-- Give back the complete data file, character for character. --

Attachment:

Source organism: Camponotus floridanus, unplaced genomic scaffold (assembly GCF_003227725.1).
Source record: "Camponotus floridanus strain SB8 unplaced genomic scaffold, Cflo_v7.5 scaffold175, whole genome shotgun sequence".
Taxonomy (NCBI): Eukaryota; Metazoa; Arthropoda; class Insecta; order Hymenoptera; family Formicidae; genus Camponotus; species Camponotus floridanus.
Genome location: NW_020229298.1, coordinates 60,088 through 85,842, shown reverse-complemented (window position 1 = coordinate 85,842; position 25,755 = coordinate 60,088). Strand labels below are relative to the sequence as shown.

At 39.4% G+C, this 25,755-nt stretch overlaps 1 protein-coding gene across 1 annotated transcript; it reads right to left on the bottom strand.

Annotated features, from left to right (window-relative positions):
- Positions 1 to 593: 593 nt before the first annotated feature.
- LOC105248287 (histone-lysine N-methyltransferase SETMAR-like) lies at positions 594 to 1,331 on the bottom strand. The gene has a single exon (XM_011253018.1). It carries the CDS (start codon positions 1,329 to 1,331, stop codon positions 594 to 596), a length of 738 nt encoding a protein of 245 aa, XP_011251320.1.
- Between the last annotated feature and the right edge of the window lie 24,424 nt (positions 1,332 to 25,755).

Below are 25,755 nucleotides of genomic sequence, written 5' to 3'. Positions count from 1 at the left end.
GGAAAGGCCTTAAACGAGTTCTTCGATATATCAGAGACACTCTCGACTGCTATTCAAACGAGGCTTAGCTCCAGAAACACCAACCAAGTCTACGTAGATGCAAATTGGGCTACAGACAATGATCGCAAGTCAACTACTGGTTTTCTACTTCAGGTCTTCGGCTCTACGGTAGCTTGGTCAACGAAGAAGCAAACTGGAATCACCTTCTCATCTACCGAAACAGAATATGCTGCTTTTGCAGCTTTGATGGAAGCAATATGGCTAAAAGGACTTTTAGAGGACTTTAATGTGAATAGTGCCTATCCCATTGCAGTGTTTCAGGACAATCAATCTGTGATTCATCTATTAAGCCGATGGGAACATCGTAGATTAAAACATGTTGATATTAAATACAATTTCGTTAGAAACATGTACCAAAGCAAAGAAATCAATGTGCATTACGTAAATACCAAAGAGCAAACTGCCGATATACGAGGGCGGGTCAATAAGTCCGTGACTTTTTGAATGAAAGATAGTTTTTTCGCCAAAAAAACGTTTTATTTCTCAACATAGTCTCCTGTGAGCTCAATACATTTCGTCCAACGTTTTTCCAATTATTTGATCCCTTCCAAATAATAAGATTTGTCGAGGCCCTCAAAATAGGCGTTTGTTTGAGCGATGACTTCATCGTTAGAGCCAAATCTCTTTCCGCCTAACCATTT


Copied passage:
Source organism: Camponotus floridanus, unplaced genomic scaffold (assembly GCF_003227725.1).
Source record: "Camponotus floridanus strain SB8 unplaced genomic scaffold, Cflo_v7.5 scaffold175, whole genome shotgun sequence".
Taxonomy (NCBI): Eukaryota; Metazoa; Arthropoda; class Insecta; order Hymenoptera; family Formicidae; genus Camponotus; species Camponotus floridanus.
Genome location: NW_020229298.1, coordinates 60,088 through 85,842, shown reverse-complemented (window position 1 = coordinate 85,842; position 25,755 = coordinate 60,088). Strand labels below are relative to the sequence as shown.

At 39.4% G+C, this 25,755-nt stretch overlaps 1 protein-coding gene across 1 annotated transcript; it reads right to left on the bottom strand.

Annotated features, from left to right (window-relative positions):
- Positions 1 to 593: 593 nt before the first annotated feature.
- LOC105248287 (histone-lysine N-methyltransferase SETMAR-like) lies at positions 594 to 1,331 on the bottom strand. The gene has a single exon (XM_011253018.1). It carries the CDS (start codon positions 1,329 to 1,331, stop codon positions 594 to 596), a length of 738 nt encoding a protein of 245 aa, XP_011251320.1.
- Between the last annotated feature and the right edge of the window lie 24,424 nt (positions 1,332 to 25,755).

Below are 25,755 nucleotides of genomic sequence, written 5' to 3'. Positions count from 1 at the left end.
GGAAAGGCCTTAAACGAGTTCTTCGATATATCAGAGACACTCTCGACTGCTATTCAAACGAGGCTTAGCTCCAGAAACACCAACCAAGTCTACGTAGATGCAAATTGGGCTACAGACAATGATCGCAAGTCAACTACTGGTTTTCTACTTCAGGTCTTCGGCTCTACGGTAGCTTGGTCAACGAAGAAGCAAACTGGAATCACCTTCTCATCTACCGAAACAGAATATGCTGCTTTTGCAGCTTTGATGGAAGCAATATGGCTAAAAGGACTTTTAGAGGACTTTAATGTGAATAGTGCCTATCCCATTGCAGTGTTTCAGGACAATCAATCTGTGATTCATCTATTAAGCCGATGGGAACATCGTAGATTAAAACATGTTGATATTAAATACAATTTCGTTAGAAACATGTACCAAAGCAAAGAAATCAATGTGCATTACGTAAATACCAAAGAGCAAACTGCCGATATACGAGGGCGGGTCAATAAGTCCGTGACTTTTTGAATGAAAGATAGTTTTTTCGCCAAAAAAACGTTTTATTTCTCAACATAGTCTCCTGTGAGCTCAATACATTTCGTCCAACGTTTTTCCAATTATTTGATCCCTTCCAAATAATAAGATTTGTCGAGGCCCTCAAAATAGGCGTTTGTTTGAGCGATGACTTCATCGTTAGAGCCAAATCTCTTTCCGCCTAACCATTT